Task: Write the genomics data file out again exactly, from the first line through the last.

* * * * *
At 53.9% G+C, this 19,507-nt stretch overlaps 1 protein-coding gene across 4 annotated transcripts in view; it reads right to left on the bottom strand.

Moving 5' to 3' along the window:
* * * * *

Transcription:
At 53.9% G+C, this 19,507-nt stretch overlaps 1 protein-coding gene across 4 annotated transcripts in view; it reads right to left on the bottom strand.

Moving 5' to 3' along the window: